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New California bill would ban line skipping service Clear from airports in name of equity

A new bill would ban the expedited security screening company Clear from operating in California airports as its proponents say it lets wealthier people skip the line.

New legislation being proposed in California would ban the expedited security screening company Clear from operating in the state’s airports, as proponents say the service raises equity issues given it effectively lets wealthier people skip ahead of passengers waiting in line to be screened by Transportation Security Administration (TSA) agents. 

The bill, SB-1372, the first of its kind in the U.S., would require third-party vendors like Clear to get their own dedicated security lane or lose the ability to operate in California airports.

Clear charges members $189 per year to verify passengers' identities at airports, allowing them to bypass TSA checkpoints. The service is in use at more than 55 airports across the U.S., as well as at dozens of sports stadiums and other venues, according to its website. Members verify their identity at Clear kiosks. It is separate to the TSA Pre-Check, although many Clear members use both services.  


State Sen. Josh Newman, a Democrat, is sponsoring the legislation, and it has bipartisan support from Republican Sen. Janet Nguyen.

"It's a basic equity issue when you see people subscribed to a concierge service being escorted in front of people who have waited a long time to get to the front of TSA line," Newman told CBS MoneyWatch. 

"Everyone is beaten down by the travel experience, and if Clear escorts a customer in front of you and tells TSA, 'Sorry, I have someone better,' it's really frustrating." 

"I do understand the frustration stated in Senator Newman’s bill," Nguyen, who sits on the transportation committee, told Politico. "It becomes a haves vs. have-nots where those who can afford it jump in front of the rest of us. They even cut in front of TSA Pre-boarding pass travelers who have been screened by the TSA."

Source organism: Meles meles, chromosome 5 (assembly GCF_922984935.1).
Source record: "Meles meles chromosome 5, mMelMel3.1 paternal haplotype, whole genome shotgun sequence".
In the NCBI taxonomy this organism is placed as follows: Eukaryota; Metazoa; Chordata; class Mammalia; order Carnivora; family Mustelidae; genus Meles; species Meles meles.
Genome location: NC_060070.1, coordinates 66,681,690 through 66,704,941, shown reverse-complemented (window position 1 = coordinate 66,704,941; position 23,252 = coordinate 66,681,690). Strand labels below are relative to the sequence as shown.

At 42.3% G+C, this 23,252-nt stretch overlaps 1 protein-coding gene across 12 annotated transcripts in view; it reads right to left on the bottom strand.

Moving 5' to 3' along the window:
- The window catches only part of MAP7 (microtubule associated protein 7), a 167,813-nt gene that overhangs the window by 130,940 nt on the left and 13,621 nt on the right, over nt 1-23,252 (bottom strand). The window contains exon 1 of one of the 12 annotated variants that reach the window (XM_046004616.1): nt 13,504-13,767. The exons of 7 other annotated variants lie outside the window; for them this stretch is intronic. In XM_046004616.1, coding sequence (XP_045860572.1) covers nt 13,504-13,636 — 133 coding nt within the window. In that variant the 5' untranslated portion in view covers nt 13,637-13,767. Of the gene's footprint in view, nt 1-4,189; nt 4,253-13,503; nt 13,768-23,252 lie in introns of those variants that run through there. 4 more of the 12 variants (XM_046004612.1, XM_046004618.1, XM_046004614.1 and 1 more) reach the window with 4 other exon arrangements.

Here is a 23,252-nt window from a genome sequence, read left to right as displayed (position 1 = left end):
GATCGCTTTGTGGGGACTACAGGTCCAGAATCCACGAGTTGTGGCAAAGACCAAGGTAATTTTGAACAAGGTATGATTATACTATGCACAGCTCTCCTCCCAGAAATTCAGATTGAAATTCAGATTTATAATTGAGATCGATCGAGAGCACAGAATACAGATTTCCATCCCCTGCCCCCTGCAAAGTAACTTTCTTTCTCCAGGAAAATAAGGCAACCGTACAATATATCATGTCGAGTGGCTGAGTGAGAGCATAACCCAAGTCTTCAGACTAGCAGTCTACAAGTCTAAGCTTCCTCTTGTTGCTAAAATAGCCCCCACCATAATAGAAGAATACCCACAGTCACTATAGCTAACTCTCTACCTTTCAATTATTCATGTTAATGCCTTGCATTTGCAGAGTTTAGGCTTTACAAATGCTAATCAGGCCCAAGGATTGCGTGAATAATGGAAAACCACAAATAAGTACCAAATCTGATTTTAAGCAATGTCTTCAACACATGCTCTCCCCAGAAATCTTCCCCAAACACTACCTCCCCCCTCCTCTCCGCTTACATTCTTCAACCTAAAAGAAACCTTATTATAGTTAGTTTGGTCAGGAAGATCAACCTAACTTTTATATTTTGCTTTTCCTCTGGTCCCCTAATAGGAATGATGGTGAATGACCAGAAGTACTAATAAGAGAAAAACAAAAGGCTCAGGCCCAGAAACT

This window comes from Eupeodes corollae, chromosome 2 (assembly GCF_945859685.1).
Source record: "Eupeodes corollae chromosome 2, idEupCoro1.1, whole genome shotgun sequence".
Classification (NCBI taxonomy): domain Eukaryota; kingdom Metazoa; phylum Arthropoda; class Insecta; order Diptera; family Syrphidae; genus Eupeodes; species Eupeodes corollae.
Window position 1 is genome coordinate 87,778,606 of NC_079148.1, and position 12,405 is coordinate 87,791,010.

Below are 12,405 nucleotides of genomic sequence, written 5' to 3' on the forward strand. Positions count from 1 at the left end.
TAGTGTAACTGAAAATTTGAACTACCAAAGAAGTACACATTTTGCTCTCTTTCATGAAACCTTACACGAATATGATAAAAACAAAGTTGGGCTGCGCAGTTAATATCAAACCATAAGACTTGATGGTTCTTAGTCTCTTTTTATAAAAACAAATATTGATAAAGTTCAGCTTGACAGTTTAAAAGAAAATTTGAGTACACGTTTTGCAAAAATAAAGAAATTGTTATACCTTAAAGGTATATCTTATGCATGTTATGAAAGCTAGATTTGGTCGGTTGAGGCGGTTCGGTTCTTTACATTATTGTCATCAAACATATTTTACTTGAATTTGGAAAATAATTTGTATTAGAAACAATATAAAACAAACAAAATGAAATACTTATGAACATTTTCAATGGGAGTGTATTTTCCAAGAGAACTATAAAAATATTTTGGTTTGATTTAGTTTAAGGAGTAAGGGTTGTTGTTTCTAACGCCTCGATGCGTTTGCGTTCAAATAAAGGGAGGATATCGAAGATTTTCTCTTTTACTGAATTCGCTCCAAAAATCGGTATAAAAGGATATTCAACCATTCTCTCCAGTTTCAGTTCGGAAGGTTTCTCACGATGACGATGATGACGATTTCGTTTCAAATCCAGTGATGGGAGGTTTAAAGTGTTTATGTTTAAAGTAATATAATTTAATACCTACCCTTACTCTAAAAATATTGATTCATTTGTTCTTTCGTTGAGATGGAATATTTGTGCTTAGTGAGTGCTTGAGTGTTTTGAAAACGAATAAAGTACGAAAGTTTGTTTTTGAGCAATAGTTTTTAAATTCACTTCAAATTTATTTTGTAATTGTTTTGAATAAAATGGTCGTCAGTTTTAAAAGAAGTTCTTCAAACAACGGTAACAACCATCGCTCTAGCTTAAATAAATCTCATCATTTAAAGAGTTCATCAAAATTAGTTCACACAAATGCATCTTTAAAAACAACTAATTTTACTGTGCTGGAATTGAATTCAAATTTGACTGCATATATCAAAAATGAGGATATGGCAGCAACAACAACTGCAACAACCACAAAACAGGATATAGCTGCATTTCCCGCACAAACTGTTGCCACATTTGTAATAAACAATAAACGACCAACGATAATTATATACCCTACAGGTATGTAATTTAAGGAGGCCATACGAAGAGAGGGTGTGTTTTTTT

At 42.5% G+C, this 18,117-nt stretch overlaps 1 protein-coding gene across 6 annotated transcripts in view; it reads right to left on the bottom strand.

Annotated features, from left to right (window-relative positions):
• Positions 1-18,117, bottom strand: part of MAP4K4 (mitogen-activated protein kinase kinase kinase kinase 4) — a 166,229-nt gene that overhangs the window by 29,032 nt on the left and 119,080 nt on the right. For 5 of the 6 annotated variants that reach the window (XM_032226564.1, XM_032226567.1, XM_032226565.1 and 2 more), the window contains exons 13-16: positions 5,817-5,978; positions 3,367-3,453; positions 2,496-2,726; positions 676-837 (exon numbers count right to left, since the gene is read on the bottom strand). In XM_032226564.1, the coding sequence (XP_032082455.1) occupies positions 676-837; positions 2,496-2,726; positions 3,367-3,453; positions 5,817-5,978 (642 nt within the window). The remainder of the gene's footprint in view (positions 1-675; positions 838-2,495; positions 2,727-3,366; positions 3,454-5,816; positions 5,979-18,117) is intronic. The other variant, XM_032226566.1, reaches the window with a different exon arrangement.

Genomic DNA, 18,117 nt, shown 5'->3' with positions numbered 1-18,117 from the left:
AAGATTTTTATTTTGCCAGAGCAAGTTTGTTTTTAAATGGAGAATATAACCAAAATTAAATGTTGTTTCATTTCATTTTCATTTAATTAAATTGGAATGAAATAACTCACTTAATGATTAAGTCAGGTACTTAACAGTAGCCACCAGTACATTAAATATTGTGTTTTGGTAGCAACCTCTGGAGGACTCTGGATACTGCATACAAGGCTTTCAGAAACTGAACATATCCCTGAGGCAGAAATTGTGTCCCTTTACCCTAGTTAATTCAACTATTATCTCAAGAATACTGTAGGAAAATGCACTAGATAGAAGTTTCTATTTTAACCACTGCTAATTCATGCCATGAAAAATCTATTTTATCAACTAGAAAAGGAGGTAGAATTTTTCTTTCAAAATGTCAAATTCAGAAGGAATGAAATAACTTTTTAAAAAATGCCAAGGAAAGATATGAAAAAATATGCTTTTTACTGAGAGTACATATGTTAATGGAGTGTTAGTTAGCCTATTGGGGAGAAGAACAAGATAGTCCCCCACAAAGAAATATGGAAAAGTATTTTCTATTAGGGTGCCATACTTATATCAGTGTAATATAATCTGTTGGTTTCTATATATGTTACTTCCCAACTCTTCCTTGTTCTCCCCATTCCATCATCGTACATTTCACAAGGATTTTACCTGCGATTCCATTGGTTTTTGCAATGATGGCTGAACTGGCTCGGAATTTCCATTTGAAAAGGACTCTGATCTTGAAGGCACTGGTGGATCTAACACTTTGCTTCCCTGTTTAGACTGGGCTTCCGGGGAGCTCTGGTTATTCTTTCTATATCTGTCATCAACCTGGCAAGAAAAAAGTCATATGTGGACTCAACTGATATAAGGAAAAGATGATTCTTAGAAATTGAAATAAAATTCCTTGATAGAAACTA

Six major airlines — Delta, United, Southwest, Alaska, JetBlue and Hawaiian — are opposing the bill and wrote a letter to Senate Transportation Committee Chair Dave Cortese this month arguing its passage would result in revenue losses.

They wrote that the services were used more than 5 million times in California in 2023.


The airlines argued that the bill "not only threatens to increase fees on air carriers but also severely restricts airports’ ability to effectively manage lines at the security checkpoint, resulting in a negative travel experience for our California customers."

A Clear spokesperson echoed the airline's concerns.

"We will continue to work constructively with legislators as well as the federal government and our airport partners to ensure operations at California airports are as seamless and efficient as possible," Ricardo Quinto said in a statement to Politico.

Supporters of the bill include the Association of Flight Attendants-CWA and the union representing Transportation Security Officers in Oakland, Sacramento and San Jose.


"Clear is nothing more than the luxury resale of upcharge of space in the airport security queue, where those who pay can skip the line at the direct expense of every other traveler," James Murdock, president of AFGE Local 1230, the TSA officer union's local chapter, wrote in a separate letter to Cortese, according to CBS.

 "While Clear may save time for its paying customers, non-customers suffer from Clear's aggressive sales tactics and longer security queues while they enter an essential security screening process." 

The bill is set to come before the California State Senate's transportation committee on Tuesday.

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